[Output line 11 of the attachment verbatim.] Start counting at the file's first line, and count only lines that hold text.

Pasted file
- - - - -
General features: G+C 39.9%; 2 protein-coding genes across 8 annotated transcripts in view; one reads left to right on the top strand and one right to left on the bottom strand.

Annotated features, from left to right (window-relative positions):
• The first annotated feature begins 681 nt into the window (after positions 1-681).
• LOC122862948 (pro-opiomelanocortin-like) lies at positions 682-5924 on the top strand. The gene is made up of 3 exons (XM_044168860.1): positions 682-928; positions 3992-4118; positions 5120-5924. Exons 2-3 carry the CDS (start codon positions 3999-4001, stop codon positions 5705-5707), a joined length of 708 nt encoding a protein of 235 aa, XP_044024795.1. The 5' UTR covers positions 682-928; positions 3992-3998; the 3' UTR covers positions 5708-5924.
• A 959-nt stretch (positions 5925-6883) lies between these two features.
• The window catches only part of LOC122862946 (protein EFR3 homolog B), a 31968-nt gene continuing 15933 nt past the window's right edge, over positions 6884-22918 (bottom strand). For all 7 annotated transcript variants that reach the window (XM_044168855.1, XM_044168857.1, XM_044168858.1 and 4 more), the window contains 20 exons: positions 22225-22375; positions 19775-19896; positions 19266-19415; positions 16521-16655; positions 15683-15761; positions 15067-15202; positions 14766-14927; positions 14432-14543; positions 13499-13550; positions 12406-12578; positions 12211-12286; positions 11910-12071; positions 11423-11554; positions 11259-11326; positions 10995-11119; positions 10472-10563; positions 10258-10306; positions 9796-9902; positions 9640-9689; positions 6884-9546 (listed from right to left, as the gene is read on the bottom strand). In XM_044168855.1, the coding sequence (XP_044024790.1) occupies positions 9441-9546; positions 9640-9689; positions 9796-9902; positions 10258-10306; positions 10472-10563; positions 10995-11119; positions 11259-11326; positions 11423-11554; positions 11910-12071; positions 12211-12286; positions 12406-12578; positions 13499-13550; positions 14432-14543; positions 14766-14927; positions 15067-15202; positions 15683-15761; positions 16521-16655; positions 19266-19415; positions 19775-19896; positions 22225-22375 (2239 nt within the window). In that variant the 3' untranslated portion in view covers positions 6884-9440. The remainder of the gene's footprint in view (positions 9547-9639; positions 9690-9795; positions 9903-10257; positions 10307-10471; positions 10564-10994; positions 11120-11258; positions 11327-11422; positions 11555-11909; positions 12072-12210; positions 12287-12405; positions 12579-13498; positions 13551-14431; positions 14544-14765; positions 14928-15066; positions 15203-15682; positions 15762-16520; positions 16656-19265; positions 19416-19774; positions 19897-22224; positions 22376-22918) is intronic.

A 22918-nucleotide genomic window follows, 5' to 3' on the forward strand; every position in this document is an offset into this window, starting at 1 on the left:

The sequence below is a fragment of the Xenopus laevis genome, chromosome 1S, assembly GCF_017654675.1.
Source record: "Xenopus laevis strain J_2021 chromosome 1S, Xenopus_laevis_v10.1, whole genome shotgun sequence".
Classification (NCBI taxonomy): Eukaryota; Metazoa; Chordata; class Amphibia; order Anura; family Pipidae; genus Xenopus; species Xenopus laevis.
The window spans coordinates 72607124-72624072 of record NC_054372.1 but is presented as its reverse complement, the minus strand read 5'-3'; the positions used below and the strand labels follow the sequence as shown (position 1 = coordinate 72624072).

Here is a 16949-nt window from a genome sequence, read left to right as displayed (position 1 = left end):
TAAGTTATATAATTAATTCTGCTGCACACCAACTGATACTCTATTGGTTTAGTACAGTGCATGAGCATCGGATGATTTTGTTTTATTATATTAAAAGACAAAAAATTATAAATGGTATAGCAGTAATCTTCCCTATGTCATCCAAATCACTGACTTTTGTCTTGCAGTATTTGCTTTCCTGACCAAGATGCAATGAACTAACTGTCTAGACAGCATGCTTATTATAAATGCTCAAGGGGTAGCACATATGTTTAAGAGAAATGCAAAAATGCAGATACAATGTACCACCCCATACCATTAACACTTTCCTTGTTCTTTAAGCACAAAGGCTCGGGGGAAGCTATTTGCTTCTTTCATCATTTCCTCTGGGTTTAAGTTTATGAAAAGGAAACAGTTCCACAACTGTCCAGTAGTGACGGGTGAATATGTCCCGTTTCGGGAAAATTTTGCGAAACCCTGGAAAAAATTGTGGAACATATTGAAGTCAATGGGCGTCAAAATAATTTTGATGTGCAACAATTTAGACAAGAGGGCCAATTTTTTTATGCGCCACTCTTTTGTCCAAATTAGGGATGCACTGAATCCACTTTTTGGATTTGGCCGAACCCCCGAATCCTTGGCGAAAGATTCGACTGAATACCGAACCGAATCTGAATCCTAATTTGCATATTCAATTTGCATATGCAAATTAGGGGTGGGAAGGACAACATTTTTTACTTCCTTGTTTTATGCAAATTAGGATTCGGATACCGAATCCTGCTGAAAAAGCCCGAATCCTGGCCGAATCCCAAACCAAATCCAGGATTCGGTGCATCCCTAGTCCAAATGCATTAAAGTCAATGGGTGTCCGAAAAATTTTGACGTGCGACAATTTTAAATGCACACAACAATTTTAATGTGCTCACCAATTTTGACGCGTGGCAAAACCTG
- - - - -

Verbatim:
The window spans coordinates 72607124-72624072 of record NC_054372.1 but is presented as its reverse complement, the minus strand read 5'-3'; the positions used below and the strand labels follow the sequence as shown (position 1 = coordinate 72624072).